- The Washington Times - Monday, January 7, 2008

RICHMOND (AP) — Groups across Virginia are reaching out to Hispanics about the dangers of drinking and driving.

While data on alcohol-related fatalities broken down by ethnicity is not widely available, those who work closely with the issue say it is worth the effort to reach out to the Hispanic community.

“From anecdotal data, we know that there are problems pretty much in every community with alcohol, but certainly in the Hispanic community,” said Chris Konschak, executive director for the Virginia and District Mothers Against Drunk Driving.

Mr. Konschak said the group is trying to reach out to all groups.

“Our work over the years has not been visible in non-white communities,” he said. “We’re hoping that we can make people more aware of our mission of stopping drunk driving and stopping underage drinking.”

The group held a workshop just before the holidays at an apartment building in Richmond.

M. “Abby” Amalbert-Seoane held up an article about Alfredo Ramos, an illegal alien who in November was sentenced to 24 years in prison for being drunk when he slammed into a car in Virginia Beach, killing two teenage girls.

“We don’t want this to happen to you,” she said in Spanish to a room of about 50 Hispanics.

“I’m not here to tell you, ‘Don’t drink,’ ” said Miss Amalbert-Seoane, a staff member of the Richmond area MADD. “I’m here to tell you, ‘Don’t drink and drive.’ ”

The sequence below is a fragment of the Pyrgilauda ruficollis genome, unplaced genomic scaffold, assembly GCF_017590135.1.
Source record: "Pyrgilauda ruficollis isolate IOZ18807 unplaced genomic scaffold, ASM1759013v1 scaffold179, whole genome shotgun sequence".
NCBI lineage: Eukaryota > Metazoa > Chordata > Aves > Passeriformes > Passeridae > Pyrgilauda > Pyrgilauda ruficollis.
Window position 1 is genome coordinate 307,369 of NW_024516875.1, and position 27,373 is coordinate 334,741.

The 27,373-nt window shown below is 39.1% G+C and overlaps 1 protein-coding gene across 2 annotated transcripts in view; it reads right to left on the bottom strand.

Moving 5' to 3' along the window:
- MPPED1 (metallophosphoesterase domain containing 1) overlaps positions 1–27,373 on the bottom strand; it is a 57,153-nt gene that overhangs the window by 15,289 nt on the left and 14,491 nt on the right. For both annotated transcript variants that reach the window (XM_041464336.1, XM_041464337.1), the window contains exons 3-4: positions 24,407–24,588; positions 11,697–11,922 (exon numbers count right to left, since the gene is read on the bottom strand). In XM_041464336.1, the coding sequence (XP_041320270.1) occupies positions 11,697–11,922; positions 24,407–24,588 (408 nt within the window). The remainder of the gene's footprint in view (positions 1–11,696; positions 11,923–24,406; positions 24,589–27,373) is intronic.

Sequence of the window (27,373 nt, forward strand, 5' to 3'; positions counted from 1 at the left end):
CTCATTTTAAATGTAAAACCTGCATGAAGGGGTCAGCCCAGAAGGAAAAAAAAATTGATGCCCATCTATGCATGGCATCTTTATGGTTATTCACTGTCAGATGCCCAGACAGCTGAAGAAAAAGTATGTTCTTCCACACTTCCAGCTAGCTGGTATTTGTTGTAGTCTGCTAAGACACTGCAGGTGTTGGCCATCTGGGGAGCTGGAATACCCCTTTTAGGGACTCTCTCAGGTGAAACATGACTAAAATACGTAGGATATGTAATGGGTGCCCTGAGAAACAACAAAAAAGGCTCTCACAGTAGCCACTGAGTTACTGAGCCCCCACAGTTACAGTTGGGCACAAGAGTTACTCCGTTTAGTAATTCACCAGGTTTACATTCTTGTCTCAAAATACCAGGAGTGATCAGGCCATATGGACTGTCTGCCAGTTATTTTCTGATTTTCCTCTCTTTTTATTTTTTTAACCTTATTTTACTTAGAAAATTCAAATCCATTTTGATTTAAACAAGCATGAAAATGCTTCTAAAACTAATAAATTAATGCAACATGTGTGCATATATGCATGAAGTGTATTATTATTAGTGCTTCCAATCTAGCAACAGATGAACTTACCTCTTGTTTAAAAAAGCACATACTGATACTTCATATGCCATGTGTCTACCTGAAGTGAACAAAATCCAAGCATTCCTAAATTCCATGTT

She distributed brochures in Spanish and Virginia’s laws on drunken driving and other information on alcohol consumption.

Other groups have begun similar efforts.

The Virginia Hispanic Chamber of Commerce is trying to raise $10,000 to produce a video in partnership with the state police about avoiding drinking and driving and reducing crashes.

“We want to prevent these tragedies,” said chamber President Michel Zajur. “Don’t drink and drive. We have to communicate that over and over again.”

The Virginia Alcohol Safety Action program that serves Richmond and Goochland and Hanover counties has had a class for Spanish speakers for six years. Motorists convicted of driving under the influence can be ordered by the court to attend the class.

John Tyler Community College also started an alcohol-safety program in Spanish at about the same time.

“Spanish-speaking clients don’t have to bring a translator for the class,” said Executive Director Maureen Earley. “They don’t have to struggle through the English classes.”

Miguel Mendoza, a plumber from Mexico, attended the MADD class. Mr. Mendoza said he learned the consequences of drinking and driving when he was charged with DUI about four years ago.

“You can’t be drinking and driving,” he said. “If someone explains to you what kind of problems we can have if we drink and drive, it helps.”

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